“The future is already here — it’s just not very evenly distributed” — William Gibson
Last week we asked the question, Have you ever used–for yourself or for others–technologies or products that you think would fall into the category of brain enhancement? a) If Yes, what did you use and what lessons learned can you share? b) If No, what issues would you like to see addressed before considering doing so?
Thank you everyone for your great answers and comments!
They are very valuable in helping us finalize the agenda of the the upcoming 2017 SharpBrains Virtual Summit: Brain Health & Enhancement in the Digital Age (December 5–7th).
As a token of appreciation, we are issuing 4 complimentary Summit passes for Eva, A. Mark, Kitt and Gwyneth to join the Summit and add their perspectives and questions to the mix, based on these insightful answers (lightly edited for clarity).
Eva Ponder, Psychologist:
I use technology for myself and also with my clients. I regularly use Muse, the brain sensing headband for mindfulness meditation. The feedback and app help me stay on track in incorporating regular practice in my life. Mindfulness meditation has been demonstrated to be helpful in improved well-being and reduction of anxiety, depression and insomnia. I also use the Muse with clients in sessions and encourage them to obtain and use them as regular part of their self care. I also use the Alpha-Stim with many of my clients, especially those with pain, anxiety and insomnia and find that most of them get some immediate relief. I believe that it really helps people gain more hope for feeling better when they can experience some result immediately. Finally, I also recommend use of apps created by the US Department of Veteran Affairs: CBT‑I coach and Virtual Hope Box. They have a portable tool box that people can access easily when they are having difficulty coping with stress.
A. Mark Pon, Senior EHS Engineer at 3M:
I’ve used many of the typical technologies, i.e., games (gaming platforms, apps, paper and pencil, etc.) and supplements, if not for any other reason, than keeping myself sharp for work, social interactions, and/or for self-actualization/self development purposes, or for sharpening the saw. As far as supplements, I should be more discerning as to what I put into my body, and looking for the best research, i.e., controlled experiments, with proper scoping to determine cause and effect, or at least to operationalize it more effectively to determine effects. I’m not sold on any product that is on the market. In terms of games go, I think of a few things:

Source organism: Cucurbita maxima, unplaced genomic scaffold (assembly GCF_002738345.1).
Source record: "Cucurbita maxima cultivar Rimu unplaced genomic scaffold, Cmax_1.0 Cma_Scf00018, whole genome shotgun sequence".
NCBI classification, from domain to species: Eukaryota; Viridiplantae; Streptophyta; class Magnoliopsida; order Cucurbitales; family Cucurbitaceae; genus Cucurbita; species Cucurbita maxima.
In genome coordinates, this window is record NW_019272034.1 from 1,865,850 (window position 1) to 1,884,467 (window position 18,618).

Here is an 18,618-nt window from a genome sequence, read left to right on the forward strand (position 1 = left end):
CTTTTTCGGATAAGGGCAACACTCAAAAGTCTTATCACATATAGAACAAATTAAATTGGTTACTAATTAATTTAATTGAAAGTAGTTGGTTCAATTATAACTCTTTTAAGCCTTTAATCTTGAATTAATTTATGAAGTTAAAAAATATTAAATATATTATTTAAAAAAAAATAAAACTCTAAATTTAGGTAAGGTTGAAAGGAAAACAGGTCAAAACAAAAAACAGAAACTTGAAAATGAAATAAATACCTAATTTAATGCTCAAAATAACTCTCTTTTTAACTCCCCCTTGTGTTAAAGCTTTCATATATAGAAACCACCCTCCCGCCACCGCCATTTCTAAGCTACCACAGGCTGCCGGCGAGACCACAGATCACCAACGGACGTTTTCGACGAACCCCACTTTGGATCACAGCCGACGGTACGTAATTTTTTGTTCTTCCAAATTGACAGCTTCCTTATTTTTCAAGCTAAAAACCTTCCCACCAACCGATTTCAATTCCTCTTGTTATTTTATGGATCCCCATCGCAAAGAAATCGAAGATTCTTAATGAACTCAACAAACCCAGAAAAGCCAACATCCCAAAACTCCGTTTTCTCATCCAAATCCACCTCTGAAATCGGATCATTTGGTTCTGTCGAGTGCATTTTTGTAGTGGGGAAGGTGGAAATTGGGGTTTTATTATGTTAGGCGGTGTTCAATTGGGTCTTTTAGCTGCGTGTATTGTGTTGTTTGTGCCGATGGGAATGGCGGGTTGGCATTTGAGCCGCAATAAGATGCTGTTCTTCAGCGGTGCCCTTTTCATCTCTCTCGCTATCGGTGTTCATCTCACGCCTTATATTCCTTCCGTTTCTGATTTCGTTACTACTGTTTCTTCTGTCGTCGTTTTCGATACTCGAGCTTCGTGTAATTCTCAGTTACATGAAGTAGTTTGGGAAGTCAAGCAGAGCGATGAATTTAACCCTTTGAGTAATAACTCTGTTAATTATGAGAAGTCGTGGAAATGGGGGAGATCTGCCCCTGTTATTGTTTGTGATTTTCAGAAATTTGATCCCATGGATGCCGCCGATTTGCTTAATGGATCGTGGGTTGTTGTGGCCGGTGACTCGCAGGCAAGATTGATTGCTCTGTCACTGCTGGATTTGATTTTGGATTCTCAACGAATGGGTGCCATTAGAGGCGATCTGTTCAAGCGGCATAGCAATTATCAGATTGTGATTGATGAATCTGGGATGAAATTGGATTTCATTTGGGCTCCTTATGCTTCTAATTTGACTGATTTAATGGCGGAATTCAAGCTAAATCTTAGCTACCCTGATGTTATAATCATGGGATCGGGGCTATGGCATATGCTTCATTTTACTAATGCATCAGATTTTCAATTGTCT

1. You can learn to improve at playing a game or performing/ answering quizzes/tests/questions and get better outcomes.
2. Some games, however, especially digital games, are not necessarily conducive to “doing the work,” and you are just guessing.
3. You can make yourself more accepting of doing new games/ things.
Kitt O’Malley, Mental Health Advocate:
I consider doing Jigsaw puzzles on my iPad brain enhancement. I’ve also used Lumosity in the past. Most recently, I’ve used the Calm app for meditation to quiet my mind to allow sleep. Living with mental illness and fearing memory loss (both parents have dementia), I must calm my mind and keep it sharp.
Gwyneth Wesley Rolph, Cognitive scientist at University of Westminster:
The “technologies” I use most often are good old exercise, sleep, diet, dietary supplements, and study. I didn’t keep going with things like dual n‑back, brain training etc. because they were boring. A few examples that I have tried and liked: audio-visual entrainment (David Delight Pro), HRV biofeedback (HeartMath), neurofeedback, GSR meter-assisted self-exploratory/ self-development therapy. I also tried cranial electrostimulation but it made me feel slightly nauseous. Anki is a great little app for memory training.
Looking forward to a great conference, full of insights and connections to help advance Brain Health & Enhancement in the digital age we live in,
Alvaro Fernandez on behalf of the Summit Steering Group
Learn more & Reserve your Spot HERE
(10%-off promo code for SharpBrains readers: sharp2017)